Guest Editor: G. Evano
Beilstein J. Org. Chem. 2020, 16, 611–615. doi:10.3762/bjoc.16.56
Received 30 Jan 2020, Accepted 27 Mar 2020, Published 03 Apr 2020
Copper catalysis allows the direct oxygen alkenylation of dialkyl phosphonates with alkenyl(aryl)iodonium salts with selective transfer of the alkenyl group. This novel methodology proceeds with a wide range of phosphonates under mild conditions and gives straightforward access to valuable enol phosphonates in very good yields.
Keywords: alkenylation; copper; C(sp2)–O bond formation; hypervalent iodine; phosphonates
Organophosphorus compounds represent an important class of products with a wide range of applications in biology, agriculture and synthetic organic chemistry [1-3]. In particular, O-alkenyl phosphonate esters (i.e., enol phosphonates) have been described as potent insecticides and show antifungal activity . While several methods are available for the preparation of cyclic enol phosphonates [5-10], the synthesis of the acyclic counterparts has received less attention. Current methodologies for the synthesis of acyclic mixed enol phosphonates include the Perkow-type reaction between phosphonites and α-halocarbonyl compounds , the mercury-catalyzed addition of phosphonic acid monoesters to terminal alkynes [12,13] and multistep procedures involving a Mitsunobu reaction between 2-hydroxyalkyl phenyl selenides and phosphonic acid monoesters followed by an oxidation/elimination step  or reaction of an enolate with a phosphonic dichloride and subsequent treatment with an alcohol  (Scheme 1a). However, these procedures are subject to selectivity problems, involve toxic and hazardous materials or are limited to the restricted availability of the corresponding phosphorus reagents. Therefore, the development of alternative methods for the synthesis of acyclic enol phosphonates is highly desirable.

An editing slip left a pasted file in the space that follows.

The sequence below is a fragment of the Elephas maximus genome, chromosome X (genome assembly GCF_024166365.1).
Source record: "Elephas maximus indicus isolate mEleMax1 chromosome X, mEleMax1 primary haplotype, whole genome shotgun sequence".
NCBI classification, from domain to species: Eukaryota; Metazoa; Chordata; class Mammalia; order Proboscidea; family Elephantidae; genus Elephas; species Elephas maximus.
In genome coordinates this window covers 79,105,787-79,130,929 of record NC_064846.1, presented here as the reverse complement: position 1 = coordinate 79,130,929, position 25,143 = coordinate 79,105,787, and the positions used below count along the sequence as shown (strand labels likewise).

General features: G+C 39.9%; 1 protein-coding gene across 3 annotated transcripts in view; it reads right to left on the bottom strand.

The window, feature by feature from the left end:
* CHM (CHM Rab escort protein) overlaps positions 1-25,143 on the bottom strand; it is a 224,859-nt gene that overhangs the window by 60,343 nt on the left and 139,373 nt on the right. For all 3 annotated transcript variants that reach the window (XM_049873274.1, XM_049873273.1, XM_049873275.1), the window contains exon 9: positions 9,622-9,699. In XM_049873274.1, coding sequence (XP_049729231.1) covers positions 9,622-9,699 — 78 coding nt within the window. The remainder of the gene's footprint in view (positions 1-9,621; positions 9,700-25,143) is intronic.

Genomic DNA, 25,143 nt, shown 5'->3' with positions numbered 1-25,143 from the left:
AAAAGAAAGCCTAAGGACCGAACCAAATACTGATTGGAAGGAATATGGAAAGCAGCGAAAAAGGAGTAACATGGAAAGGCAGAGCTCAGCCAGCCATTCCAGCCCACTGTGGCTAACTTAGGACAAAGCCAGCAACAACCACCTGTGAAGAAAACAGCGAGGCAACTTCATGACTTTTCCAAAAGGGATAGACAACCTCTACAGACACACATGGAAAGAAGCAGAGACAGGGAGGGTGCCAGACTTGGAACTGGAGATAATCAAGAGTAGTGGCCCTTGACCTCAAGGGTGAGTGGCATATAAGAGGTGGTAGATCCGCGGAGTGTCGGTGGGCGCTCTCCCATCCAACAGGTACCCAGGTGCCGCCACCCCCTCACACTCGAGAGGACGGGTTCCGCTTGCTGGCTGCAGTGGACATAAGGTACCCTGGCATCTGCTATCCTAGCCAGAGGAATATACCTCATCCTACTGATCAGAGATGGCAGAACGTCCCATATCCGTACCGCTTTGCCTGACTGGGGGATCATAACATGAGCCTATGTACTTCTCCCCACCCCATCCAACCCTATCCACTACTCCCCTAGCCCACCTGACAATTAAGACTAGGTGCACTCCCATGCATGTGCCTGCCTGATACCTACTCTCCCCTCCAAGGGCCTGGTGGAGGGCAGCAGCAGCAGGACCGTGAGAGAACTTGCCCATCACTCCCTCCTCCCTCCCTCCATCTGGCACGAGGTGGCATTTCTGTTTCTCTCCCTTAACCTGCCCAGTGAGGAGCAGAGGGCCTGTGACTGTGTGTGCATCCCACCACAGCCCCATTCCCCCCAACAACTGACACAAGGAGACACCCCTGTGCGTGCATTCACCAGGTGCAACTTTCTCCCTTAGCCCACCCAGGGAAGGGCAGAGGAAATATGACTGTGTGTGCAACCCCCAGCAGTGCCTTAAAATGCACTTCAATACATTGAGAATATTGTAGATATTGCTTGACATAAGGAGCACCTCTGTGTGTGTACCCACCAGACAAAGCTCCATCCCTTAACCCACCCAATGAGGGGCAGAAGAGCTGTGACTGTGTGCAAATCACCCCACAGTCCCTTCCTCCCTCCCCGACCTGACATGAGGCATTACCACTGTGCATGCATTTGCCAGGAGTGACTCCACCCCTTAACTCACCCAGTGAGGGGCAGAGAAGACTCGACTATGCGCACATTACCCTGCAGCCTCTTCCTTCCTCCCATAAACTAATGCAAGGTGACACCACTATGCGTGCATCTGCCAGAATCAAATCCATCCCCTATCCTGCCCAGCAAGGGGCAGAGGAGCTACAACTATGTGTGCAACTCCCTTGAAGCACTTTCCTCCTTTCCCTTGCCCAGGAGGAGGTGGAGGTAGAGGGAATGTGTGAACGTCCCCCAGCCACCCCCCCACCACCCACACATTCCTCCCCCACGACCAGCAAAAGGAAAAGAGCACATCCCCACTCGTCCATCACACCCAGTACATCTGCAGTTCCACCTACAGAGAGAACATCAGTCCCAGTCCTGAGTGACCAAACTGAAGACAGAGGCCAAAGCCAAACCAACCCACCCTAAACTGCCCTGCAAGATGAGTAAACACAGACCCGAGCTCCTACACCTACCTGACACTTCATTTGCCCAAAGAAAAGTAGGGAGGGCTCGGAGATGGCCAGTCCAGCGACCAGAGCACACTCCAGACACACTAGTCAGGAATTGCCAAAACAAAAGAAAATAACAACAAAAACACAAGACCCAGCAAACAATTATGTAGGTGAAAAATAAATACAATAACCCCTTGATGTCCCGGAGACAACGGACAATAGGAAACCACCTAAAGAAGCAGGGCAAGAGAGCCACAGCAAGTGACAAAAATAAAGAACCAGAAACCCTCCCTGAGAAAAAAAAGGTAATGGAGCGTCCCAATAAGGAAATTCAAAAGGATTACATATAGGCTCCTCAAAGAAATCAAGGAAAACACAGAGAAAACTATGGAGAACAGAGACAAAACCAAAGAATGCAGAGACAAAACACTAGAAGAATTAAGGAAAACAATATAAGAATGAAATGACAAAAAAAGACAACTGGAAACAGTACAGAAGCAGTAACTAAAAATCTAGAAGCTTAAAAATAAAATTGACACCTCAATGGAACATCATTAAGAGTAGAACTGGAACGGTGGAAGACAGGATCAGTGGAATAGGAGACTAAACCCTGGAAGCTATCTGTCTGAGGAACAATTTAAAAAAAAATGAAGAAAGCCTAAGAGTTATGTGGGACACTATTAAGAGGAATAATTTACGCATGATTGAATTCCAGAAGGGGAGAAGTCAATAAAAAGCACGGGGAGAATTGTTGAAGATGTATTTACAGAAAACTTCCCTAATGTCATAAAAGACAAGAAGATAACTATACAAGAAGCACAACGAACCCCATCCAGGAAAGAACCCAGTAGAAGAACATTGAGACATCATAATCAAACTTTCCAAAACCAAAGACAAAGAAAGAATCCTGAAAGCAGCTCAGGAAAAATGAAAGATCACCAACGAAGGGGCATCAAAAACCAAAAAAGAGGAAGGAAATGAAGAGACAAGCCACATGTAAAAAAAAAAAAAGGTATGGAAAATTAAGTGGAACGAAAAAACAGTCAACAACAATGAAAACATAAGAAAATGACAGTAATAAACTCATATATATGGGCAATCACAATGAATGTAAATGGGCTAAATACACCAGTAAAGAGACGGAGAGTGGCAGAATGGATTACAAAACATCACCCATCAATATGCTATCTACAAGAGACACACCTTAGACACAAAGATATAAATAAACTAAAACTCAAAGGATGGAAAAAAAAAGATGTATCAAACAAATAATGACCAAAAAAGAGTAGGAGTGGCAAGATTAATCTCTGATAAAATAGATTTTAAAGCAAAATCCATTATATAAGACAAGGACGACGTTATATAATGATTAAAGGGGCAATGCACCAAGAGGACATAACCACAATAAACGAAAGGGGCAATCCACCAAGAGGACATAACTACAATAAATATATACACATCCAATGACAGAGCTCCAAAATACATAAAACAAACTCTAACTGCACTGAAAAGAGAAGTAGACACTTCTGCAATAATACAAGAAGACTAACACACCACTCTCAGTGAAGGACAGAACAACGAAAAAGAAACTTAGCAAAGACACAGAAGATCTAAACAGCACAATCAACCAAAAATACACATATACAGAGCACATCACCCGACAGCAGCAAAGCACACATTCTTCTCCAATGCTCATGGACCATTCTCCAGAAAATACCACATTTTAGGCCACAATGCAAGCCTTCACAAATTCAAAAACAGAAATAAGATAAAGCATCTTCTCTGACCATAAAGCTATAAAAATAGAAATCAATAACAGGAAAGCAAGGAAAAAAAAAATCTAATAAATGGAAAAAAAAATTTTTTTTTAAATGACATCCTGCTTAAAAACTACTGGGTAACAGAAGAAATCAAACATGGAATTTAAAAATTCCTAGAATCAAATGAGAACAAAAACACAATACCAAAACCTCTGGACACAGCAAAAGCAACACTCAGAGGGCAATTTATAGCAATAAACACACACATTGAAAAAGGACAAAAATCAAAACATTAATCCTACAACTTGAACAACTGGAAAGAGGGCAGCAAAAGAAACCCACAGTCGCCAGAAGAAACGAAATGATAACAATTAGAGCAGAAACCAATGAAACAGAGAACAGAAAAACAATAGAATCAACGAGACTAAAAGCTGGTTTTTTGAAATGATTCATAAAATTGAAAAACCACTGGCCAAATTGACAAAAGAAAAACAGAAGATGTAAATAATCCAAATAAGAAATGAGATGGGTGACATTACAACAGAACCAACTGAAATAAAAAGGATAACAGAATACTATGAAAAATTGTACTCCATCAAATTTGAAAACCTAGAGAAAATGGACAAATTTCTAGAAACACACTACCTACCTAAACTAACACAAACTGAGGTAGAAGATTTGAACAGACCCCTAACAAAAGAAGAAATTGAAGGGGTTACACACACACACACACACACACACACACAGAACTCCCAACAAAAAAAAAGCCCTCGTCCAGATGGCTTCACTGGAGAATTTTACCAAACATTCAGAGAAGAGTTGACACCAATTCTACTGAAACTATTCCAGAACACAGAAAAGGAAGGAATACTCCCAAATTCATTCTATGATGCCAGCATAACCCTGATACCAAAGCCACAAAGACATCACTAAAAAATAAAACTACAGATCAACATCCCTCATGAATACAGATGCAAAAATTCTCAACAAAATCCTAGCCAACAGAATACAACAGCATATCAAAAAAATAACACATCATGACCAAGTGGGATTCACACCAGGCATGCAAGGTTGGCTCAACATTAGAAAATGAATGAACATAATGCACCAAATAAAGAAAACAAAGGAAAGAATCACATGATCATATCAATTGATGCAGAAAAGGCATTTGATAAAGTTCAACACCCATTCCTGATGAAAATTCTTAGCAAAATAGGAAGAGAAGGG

Diaryliodonium and aryl(alkenyl)iodonium salts, which are air- and moisture-stable, nontoxic and easy to prepare compounds, have become efficient reagents for mild and selective arylation and alkenylation reactions in organic synthesis [16-18]. In particular, the use of these hypervalent iodine reagents in copper catalysis has allowed to perform a wide range of previously unknown synthetic transformations [19-29]. In these reactions, aryl(vinyl)Cu(III) species [30,31] have been proposed as key intermediates to undergo reactions with a variety of nucleophiles. Fañanás-Mastral and Feringa recently reported a catalytic method for the synthesis of mixed alkyl aryl phosphonates based on a copper-catalyzed arylation of phosphonates with diaryliodonium salts . Encouraged by this work, in the context of an electrophilic alkenylation of phosphonates, we reasoned that the action of a copper catalyst on an alkenyl(aryl)iodonium salt [33,34] would generate an alkenyl–copper(III) species which might undergo nucleophilic attack of the Lewis-basic oxygen of a dialkyl phosphonate. The resulting phosphonium-like intermediate would evolve by Arbuzov-type substitution of one of the alkyl groups, and final reductive elimination would form the new C(sp2)–O bond, providing an acyclic enol phosphonate with concomitant regeneration of the Cu(I) catalyst (Scheme 1b). Herein we report the successful realization of such a copper-catalyzed oxygen-alkenylation strategy and show that a range of readily available, dialkyl phosphonates and alkenyl(aryl)iodonium salts can be combined to form enol phosphonates in high yield and excellent selectivity.